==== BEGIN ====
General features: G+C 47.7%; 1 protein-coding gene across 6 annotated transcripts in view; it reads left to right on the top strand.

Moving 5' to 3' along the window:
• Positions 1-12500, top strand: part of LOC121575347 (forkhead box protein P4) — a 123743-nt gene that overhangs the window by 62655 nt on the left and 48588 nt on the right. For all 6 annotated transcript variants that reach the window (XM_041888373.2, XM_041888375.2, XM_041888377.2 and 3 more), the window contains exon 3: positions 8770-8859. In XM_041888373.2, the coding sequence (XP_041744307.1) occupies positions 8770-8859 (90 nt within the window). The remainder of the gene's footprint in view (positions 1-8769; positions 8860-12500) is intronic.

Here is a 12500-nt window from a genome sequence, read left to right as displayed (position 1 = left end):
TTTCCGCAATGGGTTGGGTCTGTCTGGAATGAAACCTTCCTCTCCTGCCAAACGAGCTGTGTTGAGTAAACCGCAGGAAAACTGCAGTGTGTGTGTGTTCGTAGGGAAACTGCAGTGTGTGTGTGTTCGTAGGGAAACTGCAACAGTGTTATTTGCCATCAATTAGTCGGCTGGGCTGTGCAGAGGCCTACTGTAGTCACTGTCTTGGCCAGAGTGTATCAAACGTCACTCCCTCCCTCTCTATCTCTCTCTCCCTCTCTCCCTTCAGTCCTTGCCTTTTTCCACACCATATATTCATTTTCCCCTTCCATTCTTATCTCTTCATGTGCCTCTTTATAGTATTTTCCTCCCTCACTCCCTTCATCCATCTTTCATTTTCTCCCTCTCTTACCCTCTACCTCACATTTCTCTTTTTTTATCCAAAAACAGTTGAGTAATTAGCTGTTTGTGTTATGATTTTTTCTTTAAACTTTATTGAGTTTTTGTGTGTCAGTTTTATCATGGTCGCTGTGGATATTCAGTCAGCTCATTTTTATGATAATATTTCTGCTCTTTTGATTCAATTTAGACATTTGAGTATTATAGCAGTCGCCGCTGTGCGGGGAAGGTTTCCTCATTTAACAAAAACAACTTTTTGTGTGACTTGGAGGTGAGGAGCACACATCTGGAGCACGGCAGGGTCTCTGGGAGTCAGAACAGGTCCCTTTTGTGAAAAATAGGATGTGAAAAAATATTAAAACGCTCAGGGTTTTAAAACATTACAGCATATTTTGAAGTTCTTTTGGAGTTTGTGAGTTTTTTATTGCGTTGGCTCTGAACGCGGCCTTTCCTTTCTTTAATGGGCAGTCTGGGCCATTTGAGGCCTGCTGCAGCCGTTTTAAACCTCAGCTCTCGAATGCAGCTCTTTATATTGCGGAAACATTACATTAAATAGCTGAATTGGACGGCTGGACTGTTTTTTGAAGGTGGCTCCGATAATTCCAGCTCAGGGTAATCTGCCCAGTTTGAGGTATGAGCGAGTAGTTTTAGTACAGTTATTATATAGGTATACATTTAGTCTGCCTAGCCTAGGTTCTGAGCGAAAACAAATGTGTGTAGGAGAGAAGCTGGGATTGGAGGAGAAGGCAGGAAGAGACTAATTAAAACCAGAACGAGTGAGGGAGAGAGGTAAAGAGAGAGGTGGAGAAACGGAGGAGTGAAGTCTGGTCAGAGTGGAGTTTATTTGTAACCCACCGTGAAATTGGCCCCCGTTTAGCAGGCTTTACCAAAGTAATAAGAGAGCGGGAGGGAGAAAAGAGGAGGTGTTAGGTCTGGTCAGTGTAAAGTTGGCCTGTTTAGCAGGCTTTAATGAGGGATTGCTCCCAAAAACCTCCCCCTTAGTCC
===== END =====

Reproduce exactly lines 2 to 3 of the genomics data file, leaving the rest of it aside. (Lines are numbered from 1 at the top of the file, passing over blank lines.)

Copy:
Moving 5' to 3' along the window:
• Positions 1-12500, top strand: part of LOC121575347 (forkhead box protein P4) — a 123743-nt gene that overhangs the window by 62655 nt on the left and 48588 nt on the right. For all 6 annotated transcript variants that reach the window (XM_041888373.2, XM_041888375.2, XM_041888377.2 and 3 more), the window contains exon 3: positions 8770-8859. In XM_041888373.2, the coding sequence (XP_041744307.1) occupies positions 8770-8859 (90 nt within the window). The remainder of the gene's footprint in view (positions 1-8769; positions 8860-12500) is intronic.